IF YOU WERE REALLY INTERESTED IN MUSIC, THEN YOU HAD TO BUY AT LEAST ONE OR TWO ALBUMS A MONTH.
And those were records that are still considered to have been classic masterpieces today. Both record companies and artists earned a lot of money, and everyone seemed to be happy.
Unfortunately this incredible era didn’t last long – by the end of the decade, the entire spirit and dynamic had vanished. This was it. This was the end of the Golden Age Of Popular Music that had started with Bill Haley in 1955.
Could you imagine something like all of this happening today? Will today’s albums be considered to have been masterpieces in 20 years? What do we have now? Major Lazer? Britney Spears? Ed Sheeran? You must be kidding me…
But even newer artists who are considered to make good music, like Adele, Coldplay and others, aren’t even outstanding or revolutionary anymore. They’re something like an acceptable sequel to a once great movie. They’re not really new, they just reuse trends that already existed 20, 30, or even 40 years ago.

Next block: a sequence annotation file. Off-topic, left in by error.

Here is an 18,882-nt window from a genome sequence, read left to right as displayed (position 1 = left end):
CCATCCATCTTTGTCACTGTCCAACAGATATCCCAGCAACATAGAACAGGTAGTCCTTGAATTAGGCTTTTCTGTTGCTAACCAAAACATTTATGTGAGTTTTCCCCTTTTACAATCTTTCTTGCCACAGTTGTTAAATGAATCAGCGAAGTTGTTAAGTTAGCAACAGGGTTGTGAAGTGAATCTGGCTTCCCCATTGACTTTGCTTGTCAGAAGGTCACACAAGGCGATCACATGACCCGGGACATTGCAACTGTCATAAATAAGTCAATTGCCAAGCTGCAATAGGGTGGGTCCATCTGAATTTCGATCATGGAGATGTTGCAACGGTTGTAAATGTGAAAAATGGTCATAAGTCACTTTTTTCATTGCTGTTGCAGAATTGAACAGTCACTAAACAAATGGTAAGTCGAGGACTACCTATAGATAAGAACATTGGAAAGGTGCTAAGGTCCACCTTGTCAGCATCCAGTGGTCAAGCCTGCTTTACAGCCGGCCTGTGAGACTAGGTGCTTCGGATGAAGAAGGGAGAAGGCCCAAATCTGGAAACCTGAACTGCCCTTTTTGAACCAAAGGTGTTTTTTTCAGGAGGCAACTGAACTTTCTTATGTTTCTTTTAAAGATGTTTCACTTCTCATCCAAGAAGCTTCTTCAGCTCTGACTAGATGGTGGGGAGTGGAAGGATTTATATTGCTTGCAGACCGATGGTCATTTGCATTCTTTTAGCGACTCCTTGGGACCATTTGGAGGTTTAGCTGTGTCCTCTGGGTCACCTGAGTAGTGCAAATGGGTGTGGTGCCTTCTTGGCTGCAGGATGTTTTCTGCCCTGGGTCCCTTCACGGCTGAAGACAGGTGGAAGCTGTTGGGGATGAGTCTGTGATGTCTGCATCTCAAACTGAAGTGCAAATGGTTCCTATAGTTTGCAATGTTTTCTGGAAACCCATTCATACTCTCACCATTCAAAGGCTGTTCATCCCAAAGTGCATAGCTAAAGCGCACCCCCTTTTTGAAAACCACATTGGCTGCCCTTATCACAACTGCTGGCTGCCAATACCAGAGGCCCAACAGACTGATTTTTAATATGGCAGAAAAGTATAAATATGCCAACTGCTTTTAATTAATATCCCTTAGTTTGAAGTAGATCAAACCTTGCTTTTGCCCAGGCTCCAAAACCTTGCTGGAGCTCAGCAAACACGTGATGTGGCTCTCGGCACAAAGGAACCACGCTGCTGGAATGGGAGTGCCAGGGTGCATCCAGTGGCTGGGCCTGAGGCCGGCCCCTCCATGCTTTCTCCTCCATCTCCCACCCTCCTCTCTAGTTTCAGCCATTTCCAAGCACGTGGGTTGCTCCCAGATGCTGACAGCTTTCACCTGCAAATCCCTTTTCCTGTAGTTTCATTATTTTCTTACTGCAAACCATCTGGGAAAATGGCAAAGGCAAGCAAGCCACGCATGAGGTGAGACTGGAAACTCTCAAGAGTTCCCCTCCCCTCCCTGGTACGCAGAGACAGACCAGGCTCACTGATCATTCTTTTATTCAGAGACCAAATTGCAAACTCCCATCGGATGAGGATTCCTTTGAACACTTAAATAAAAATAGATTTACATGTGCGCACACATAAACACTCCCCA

Where’s the revolution?
Where’s the innovation, where are the new ideas?
Critics seem to agree that Kanye West is the greatest artist of the 21st century. Now I don’t say that West is a bad artist, but if this is really the best we had in 20 years, then I think this clearly shows that music is in deep trouble indeed. And all of this has nothing to do with race, genre, or “old” versus “new” or “modern” music. Today’s white artists suck just as much as today’s black artists, and today’s rock and pop is just as bad as today’s hip hop and R&B.
Today’s music just sucks, and some incremental enhancements won’t save this industry, we really need a revolution. Read on, and you’ll soon understand why this is the case and how this could ever happen.